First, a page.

Data scarcity a major challenge in the implementation of SDGs by 2030
The recovery of Bangladesh's economy following the coronavirus crisis is long and slow due to data scarcity, experts say.
Relief distribution is also affected due to the lack of a proper database, according to the experts.
The data scarcity has appeared as one of the major challenges in the implementation of the Sustainable Development Goals (SDGs) by 2030, they further add, urging the government to resolve the data scarcity problem, enabling them to take up proper plans to tackle the socioeconomic challenges.
Distinguished Fellow of Centre for Policy Dialogue (CPD) Prof Mustafizur Rahman underscored the need for an “independent commission” to provide accurate data for the sake of proper policies on the overall economic situation.
The noted economist said providing wrong information influenced by political perspective would distract policy-makers from formulating proper policies. So, data gathering has to be strengthened in the government institutions for the sake of sustainable employment too.
"Accurate data is much needed to overcome the impact of Covid-19 pandemic. We are getting a wrong signal observing overall economic indexes like employment, inflation, income disparity and GDP growth. The unemployment problem won't be resolved if the government formulates policy (while) in the dark," he added.
According to CPD, poverty rate could go as high as 35% (24.3% in 2016) as a result of Covid-19, which means an additional 17.5 million people could fall into poverty.
A study by the thinktank in June 2020 indicated that due to Covid-19, about 13 million jobs were at risk, which is approximately 20% of the domestic labour force.
Dr Sajjad Zohir, executive director of research platform Economic Research Group, said different good initiatives taken by the government could not be implemented in a transparent way due to a lack of accurate data.
"We appreciate the government's initiatives like cash allowance, housing, and social safety net program. But (these) initiatives will be criticized for not having proper data. We should improve our database and upgrade the country's firms," he also said.
Dr Sajjad Zohir urged the government to improve the quality of the country's consulting firms. "If we can improve our consulting firms, our institutions will remain safe as well."
He opined that data scarcity had appeared as one of the major challenges in implementation of the SDGs.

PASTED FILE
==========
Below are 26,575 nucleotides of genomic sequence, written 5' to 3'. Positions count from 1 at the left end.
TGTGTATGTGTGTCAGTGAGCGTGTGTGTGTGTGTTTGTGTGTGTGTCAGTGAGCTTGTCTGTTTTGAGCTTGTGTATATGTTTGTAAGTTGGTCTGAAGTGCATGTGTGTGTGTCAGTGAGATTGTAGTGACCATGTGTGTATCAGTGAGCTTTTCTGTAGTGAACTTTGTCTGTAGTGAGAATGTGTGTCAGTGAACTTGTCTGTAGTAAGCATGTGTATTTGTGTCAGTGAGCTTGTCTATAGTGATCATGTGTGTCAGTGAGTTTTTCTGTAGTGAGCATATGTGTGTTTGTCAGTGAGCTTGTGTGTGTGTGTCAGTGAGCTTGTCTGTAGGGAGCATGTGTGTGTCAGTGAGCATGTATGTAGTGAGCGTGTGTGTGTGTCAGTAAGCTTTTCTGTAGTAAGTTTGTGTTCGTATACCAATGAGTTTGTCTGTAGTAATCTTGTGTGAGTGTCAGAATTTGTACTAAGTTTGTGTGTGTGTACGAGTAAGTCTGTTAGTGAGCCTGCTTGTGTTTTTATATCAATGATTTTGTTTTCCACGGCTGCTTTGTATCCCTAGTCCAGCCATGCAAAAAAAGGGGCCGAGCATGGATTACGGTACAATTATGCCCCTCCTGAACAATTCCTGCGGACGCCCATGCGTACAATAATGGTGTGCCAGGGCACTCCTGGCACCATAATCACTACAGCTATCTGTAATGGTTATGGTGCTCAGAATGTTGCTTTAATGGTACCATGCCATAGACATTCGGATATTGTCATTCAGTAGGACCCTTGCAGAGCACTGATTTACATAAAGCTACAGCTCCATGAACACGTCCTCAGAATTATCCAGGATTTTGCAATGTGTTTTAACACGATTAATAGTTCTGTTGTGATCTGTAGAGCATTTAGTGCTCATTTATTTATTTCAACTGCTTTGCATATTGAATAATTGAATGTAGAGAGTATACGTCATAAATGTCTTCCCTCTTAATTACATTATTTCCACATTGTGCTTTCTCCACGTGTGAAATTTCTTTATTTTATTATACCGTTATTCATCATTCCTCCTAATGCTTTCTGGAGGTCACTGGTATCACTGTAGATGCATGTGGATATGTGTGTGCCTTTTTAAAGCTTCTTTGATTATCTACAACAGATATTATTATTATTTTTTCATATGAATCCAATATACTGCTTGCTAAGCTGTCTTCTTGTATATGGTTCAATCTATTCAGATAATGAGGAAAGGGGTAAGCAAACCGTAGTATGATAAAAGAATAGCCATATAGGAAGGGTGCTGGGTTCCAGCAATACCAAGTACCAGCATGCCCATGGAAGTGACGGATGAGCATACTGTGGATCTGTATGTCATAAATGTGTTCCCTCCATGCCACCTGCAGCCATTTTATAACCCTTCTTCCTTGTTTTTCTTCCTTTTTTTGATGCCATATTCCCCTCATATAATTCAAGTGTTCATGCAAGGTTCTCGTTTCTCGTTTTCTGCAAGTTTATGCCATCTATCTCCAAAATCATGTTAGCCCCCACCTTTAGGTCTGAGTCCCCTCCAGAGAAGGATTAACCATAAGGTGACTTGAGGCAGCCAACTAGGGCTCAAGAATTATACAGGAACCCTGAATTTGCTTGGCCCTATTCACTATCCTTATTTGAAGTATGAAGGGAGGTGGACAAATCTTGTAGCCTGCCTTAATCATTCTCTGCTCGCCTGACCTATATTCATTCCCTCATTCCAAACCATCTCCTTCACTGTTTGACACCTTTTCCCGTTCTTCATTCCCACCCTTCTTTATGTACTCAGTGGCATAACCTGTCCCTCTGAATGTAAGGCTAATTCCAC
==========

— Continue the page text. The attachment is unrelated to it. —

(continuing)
Dr Firdousi Naher, professor of economics at Dhaka University, said the coronavirus created an impact on society and the economy. "In this circumstance, we should make a list to identify the ‘new poor’ to overcome their problems quickly."
She added that accurate data would help to take innovative activities.
CPD Research Director Dr Khondaker Golam Moazzem said the recovery trend from the impact of Covid-19 in the country is slow and long, due to data scarcity. Some 28% young people have stopped their studies to support their families.
"The government's stimulus package has covered 33% poor in the country. Covid-19 created a huge number of new poor, all of whom should be assisted. Proper data is needed to help them and take innovative initiatives," he told UNB.
Dr Selim Raihan, executive director of the South Asian Network on Economic Modeling (Sanem), said a proper assessment of the challenges posed by the pandemic is crucial through data collection and research.
"Without regular data collection and surveys, informed policymaking will not be possible. Increasing the frequency of data collection is needed to overcome the statistical limitations in policymaking. The government needs to develop its capacity," he added.
Dr Raihan said there are no data matches among the government agencies, including the Bangladesh Bureau of Statistics (BBS) and the Department of Agricultural Extension (DAE), which is why it is tough to estimate the supply of essentials.
Dr Shamsul Alam, member (senior secretary) of the General Economics Division at Bangladesh Planning Commission, said the country was facing many challenges in the implementation of SDGs.
One of the major challenges is mobilization of required resources for implementation of interventions for achieving the SDGs, he said.
According to SDGs First Progress Report 2018 that he had prepared, "The data paucity has emerged as a major challenge for monitoring of SDGs. We have felt the pinch in preparing the 2018 SDG progress report, because we have data for only 70 indicators (30 percent) out of 232 indicators prescribed by the UN to assess progress of SDGs. The National Statistical Organization (NSO) needs to step up its efforts to reduce the gap. For this to happen, capacity of the BBS needs to be strengthened, perhaps revamped."
Dr Shamsul added that the line ministries and divisions should also take initiative in generating administrative data related to SDGs. UN agencies and other development partners have to come forward immediately to strengthen the BBS and other administrative line ministries' capacity to generate quality and reliable data in a timely manner.
"A bit sadly, UN Sustainable Development Solutions Network (UN SDSN) ranked Bangladesh 120 out of 157 countries in the SDG Index and Data Dashboards Report 2017 observing change for only one year (2016). The ranking could have been made based on partially available data or data gathered from non - credible sources. Latest data, albeit often with a lag of 2/3 years, of course do not support this ranking. It is therefore necessary to harmonise data between the Government of Bangladesh source and UN SDSN," he mentioned in the report.